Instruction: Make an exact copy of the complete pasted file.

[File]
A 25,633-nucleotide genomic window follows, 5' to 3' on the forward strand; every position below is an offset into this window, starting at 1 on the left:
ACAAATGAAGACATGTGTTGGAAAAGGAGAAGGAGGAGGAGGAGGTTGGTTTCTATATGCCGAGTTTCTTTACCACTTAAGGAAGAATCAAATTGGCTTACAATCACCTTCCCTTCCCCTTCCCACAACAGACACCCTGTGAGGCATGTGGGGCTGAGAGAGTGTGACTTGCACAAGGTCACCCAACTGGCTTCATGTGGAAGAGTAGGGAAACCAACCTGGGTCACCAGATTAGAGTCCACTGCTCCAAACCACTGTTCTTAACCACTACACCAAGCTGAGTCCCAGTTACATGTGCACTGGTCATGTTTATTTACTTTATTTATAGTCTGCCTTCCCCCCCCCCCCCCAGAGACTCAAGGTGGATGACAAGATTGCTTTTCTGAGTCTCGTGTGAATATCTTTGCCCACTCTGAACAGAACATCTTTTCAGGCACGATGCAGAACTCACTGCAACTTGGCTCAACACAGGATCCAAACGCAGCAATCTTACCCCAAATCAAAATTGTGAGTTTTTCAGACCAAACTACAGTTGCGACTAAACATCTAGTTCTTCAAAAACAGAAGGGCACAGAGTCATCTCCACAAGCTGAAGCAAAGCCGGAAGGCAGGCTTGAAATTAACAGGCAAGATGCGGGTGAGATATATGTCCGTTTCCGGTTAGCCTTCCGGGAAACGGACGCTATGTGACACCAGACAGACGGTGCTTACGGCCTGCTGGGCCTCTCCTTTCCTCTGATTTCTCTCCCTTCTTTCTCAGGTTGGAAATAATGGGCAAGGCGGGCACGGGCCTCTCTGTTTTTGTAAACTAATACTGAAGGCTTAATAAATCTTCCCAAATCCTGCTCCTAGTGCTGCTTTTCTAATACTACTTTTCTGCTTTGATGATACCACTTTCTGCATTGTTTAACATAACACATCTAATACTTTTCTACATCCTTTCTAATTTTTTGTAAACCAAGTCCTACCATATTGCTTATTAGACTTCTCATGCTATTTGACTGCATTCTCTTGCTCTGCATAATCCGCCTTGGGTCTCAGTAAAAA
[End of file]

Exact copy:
A 25,633-nucleotide genomic window follows, 5' to 3' on the forward strand; every position below is an offset into this window, starting at 1 on the left:
ACAAATGAAGACATGTGTTGGAAAAGGAGAAGGAGGAGGAGGAGGTTGGTTTCTATATGCCGAGTTTCTTTACCACTTAAGGAAGAATCAAATTGGCTTACAATCACCTTCCCTTCCCCTTCCCACAACAGACACCCTGTGAGGCATGTGGGGCTGAGAGAGTGTGACTTGCACAAGGTCACCCAACTGGCTTCATGTGGAAGAGTAGGGAAACCAACCTGGGTCACCAGATTAGAGTCCACTGCTCCAAACCACTGTTCTTAACCACTACACCAAGCTGAGTCCCAGTTACATGTGCACTGGTCATGTTTATTTACTTTATTTATAGTCTGCCTTCCCCCCCCCCCCCCAGAGACTCAAGGTGGATGACAAGATTGCTTTTCTGAGTCTCGTGTGAATATCTTTGCCCACTCTGAACAGAACATCTTTTCAGGCACGATGCAGAACTCACTGCAACTTGGCTCAACACAGGATCCAAACGCAGCAATCTTACCCCAAATCAAAATTGTGAGTTTTTCAGACCAAACTACAGTTGCGACTAAACATCTAGTTCTTCAAAAACAGAAGGGCACAGAGTCATCTCCACAAGCTGAAGCAAAGCCGGAAGGCAGGCTTGAAATTAACAGGCAAGATGCGGGTGAGATATATGTCCGTTTCCGGTTAGCCTTCCGGGAAACGGACGCTATGTGACACCAGACAGACGGTGCTTACGGCCTGCTGGGCCTCTCCTTTCCTCTGATTTCTCTCCCTTCTTTCTCAGGTTGGAAATAATGGGCAAGGCGGGCACGGGCCTCTCTGTTTTTGTAAACTAATACTGAAGGCTTAATAAATCTTCCCAAATCCTGCTCCTAGTGCTGCTTTTCTAATACTACTTTTCTGCTTTGATGATACCACTTTCTGCATTGTTTAACATAACACATCTAATACTTTTCTACATCCTTTCTAATTTTTTGTAAACCAAGTCCTACCATATTGCTTATTAGACTTCTCATGCTATTTGACTGCATTCTCTTGCTCTGCATAATCCGCCTTGGGTCTCAGTAAAAA